Demanding to be king was disrespectful of Stannis’ rights. Now, Stannis might not be that awesome a guy, but during Robert’s rebellion, he had faced a similar choice. He could have supported his older brother in a rebellion, or he could have rejected his brother’s wishes, paving the road for him to replace rebel Robert as Lord of the Stormlands.

Instead of pursuing personal glory (i.e. pulling a Renly), Stannis backed his brother Robert in full.

The Domino Theory

It’s one thing to not support Ned, it’s another thing to disrespect Stannis by ignoring his claim, but the bigger issue that arose by Renly inventing his claim to the Throne: it encouraged the secession of two of the Seven Kingdoms.

  •  Had Renly backed Ned, to keep things stable until Stannis showed up for a coronation (followed by some Stannis-style justice on Tywin for invading the Riverlands), the North would not have had to mobilize, Robb would not have had to submit to Walder Frey’s extorted demands, and the Red Wedding would not have happened. Eventually, Ned could have visited Jon Snow and told him about his mother.

Instead, Renly abandoned Ned, leading to Stark’s betrayal and capture. Robb mobilized and headed south, getting metaphorically in bed with the Freys. Which ended badly.

  • If Renly, after fleeing King’s Landing and leaving Ned to his fate, had not declared himself king, but instead grudgingly backed Stannis, it’s conceivable that Robb Stark would never have declared himself King in the North. Because there would have been a clear successor to the Throne. With Renly in the mix, there was room for other opinions on the legitimacy of authority.

Greatjon

With the Throne seemingly up for grabs, the secession of the North from the Seven Kingdoms seemed like the right thing to do.

Wait, that’s not bad, right?

Sure, I don’t think it was necessarily wrong for the North to want to declare independence from the central government that had been imposed on them by force, three centuries before. But…

… it gave someone else the incentive to secede, and conditions to support it.

Remember him? Where'd he go? Found on http://www.hbo.com/game-of-thrones/cast-and-crew/balon-greyjoy#/

Renly, Stannis, and Joffrey are All Claiming to be King? Robb Stark Says He’s King in the North? I STARTED THAT TREND TEN YEARS AGO!

Balon had already learned the dangers of seceding from a reasonably united Seven Kingdoms. But with Westeros splintered among four monarchs? The opportunity was there. In no time at all, the Ironborn controlled the western coastline of the North, and Winterfell was in ruins.

Bad Planning, Renly

Renly did no one any good in pursuing a pretense for the throne (especially not himself.)

Renly’s position, had he supported Stannis, would have been greatly improved. Before Robert’s death, here’s the list of names (in order of succession) between Renly and the Iron Throne.

  • Robert
  • Joffrey
  • Tommen
  • Stannis

(We’ll ignore the incestuous nature of Joffrey and Tommen for this exercise, and ignore Robert’s bastards.)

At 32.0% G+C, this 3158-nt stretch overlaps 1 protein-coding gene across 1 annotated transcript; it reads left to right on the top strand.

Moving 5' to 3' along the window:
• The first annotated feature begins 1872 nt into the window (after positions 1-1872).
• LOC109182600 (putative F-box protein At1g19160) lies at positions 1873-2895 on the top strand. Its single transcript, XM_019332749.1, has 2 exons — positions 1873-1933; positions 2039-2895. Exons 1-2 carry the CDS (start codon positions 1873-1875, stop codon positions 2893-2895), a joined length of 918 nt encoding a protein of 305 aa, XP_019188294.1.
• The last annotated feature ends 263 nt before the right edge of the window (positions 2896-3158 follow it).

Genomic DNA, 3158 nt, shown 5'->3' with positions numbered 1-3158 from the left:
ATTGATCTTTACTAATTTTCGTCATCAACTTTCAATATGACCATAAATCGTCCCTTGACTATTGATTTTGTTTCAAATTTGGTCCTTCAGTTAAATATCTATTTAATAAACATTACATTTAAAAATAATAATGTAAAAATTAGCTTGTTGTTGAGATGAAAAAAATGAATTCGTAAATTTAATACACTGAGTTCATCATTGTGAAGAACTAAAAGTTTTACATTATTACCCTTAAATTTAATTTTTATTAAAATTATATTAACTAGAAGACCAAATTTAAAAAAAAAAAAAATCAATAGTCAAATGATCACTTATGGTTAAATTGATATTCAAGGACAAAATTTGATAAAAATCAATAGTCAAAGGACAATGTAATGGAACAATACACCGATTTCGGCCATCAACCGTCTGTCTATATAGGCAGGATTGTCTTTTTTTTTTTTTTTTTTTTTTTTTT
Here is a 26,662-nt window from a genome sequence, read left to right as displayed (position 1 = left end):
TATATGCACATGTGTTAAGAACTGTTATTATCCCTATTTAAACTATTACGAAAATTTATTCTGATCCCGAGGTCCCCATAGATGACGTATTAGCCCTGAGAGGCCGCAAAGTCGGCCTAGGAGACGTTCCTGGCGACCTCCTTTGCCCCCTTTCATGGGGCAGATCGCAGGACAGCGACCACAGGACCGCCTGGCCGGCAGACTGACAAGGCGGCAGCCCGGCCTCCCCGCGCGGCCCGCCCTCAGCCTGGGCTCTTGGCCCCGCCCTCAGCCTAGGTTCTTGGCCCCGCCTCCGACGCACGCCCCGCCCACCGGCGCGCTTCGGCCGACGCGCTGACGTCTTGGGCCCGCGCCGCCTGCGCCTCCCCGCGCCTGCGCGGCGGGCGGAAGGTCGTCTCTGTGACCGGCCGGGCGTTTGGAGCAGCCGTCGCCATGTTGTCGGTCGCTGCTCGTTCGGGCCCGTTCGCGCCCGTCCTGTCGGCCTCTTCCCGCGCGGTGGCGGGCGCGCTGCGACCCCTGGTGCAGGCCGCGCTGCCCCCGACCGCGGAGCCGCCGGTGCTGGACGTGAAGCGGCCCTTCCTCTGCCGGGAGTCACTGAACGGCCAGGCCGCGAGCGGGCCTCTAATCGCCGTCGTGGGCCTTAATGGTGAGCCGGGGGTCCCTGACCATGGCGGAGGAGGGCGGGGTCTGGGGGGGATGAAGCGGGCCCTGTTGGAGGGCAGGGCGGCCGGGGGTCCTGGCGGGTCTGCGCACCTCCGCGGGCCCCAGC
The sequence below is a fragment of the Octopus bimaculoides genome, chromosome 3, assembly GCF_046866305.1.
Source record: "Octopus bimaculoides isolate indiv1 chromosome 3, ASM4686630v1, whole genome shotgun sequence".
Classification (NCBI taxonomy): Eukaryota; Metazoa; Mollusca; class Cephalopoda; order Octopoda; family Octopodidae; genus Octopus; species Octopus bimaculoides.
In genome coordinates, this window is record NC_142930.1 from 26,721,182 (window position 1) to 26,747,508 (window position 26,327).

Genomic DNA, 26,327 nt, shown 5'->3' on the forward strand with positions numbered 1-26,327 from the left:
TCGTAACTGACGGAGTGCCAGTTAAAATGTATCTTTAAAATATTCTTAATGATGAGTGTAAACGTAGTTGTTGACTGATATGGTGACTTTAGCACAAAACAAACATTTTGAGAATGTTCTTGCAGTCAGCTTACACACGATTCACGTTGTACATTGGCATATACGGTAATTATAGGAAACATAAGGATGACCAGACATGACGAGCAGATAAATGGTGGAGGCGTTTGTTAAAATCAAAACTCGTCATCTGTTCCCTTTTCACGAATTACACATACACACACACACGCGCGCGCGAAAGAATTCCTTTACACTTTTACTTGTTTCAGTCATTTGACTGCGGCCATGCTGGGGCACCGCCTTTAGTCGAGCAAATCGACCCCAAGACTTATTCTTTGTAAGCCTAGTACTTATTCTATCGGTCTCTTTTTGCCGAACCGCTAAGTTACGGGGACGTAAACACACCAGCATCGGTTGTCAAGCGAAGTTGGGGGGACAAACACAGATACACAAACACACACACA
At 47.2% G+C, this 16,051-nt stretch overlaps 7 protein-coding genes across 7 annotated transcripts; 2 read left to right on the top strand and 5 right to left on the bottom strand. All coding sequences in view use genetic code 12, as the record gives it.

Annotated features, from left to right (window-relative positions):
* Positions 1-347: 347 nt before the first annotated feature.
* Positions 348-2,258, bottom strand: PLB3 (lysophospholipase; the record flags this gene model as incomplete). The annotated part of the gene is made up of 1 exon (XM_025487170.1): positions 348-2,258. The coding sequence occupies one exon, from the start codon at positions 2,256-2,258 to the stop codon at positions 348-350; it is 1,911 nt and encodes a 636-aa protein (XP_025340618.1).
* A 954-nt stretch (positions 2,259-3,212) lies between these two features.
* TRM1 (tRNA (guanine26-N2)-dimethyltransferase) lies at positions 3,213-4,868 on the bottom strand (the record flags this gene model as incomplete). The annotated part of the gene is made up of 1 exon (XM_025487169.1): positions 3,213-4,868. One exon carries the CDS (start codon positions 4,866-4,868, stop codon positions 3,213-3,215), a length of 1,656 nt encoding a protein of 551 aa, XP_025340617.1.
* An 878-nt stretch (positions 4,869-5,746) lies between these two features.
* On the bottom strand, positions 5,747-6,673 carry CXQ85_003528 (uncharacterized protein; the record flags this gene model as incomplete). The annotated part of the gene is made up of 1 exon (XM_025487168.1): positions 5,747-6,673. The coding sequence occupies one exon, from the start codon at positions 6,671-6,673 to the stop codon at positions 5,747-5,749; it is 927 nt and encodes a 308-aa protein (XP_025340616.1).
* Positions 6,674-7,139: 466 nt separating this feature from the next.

After Robert’s death, had Renly backed Stannis (and his claims of incest), here’s the list of names (in order of succession) between Renly and the Iron Throne.

  • Stannis

Dude. Stannis had no male heir, not even any bastards (that we know of.) Being king is a dangerous job, especially if there are people who can immediately benefit from that monarch’s death.

olenna

I Have Absolutely No Idea What You’re Nattering-On About.

It might have been smarter to maintain the peace and security of the realm, and pick a better time to get head measurements for a crown. (Anyway, all the cool kings eschewed crowns.)

And Ned would have lived. And he would have gotten a chance to see Jon again. Dammit.

Good King Renly

When Renly made his initial offer to Lord Stark, he stated that the soldierly Stannis would not make a good king, but boldly declared that he would instead. Would Renly have made a good king? It’s hard to say for sure.

His initial argument was really “at least I’m not Stannis.”

He said that his older brother “inspires no love, no loyalty.” I’m not so sure about that.

Davos

Exhibit 1: Davos. No Loyalty? NO LOYALTY?

Let’s say he’s right, and Stannis was totally a dud. I don’t know if we have much evidence that implies Renly would be that much better, since he’d probably be a puppet king.

There’s a fine line between Book Renly and Show Renly. There were enough references to Renly’s charisma in the first two books to demonstrate that he’d be able to get legitimate backing as the authority. It’s harder to lay that out on television without spending a lot of time with Renly, and the television show only has so many hours.

The show opted to have it summed up with some exposition between Renly and his good friend Ser Loras.

Loras: You know, you’d make a great king, Renly.
Renly: Dude, you’re just saying that.
Loras: No way, you’d be a great king, everyone loves you.
Renly: I’m also gay, by the way.
Loras: Me too!
Unaware Book Readers: WHAT?
George R. R. Martin: Didn’t everyone know those two were gay? It’s so obvious in the books!

I’d like to think that Renly would be a wise king. On the show at least, he was willing to make concessions with Robb to allow the North and Riverlands some autonomy while still swearing fealty to King’s Landing.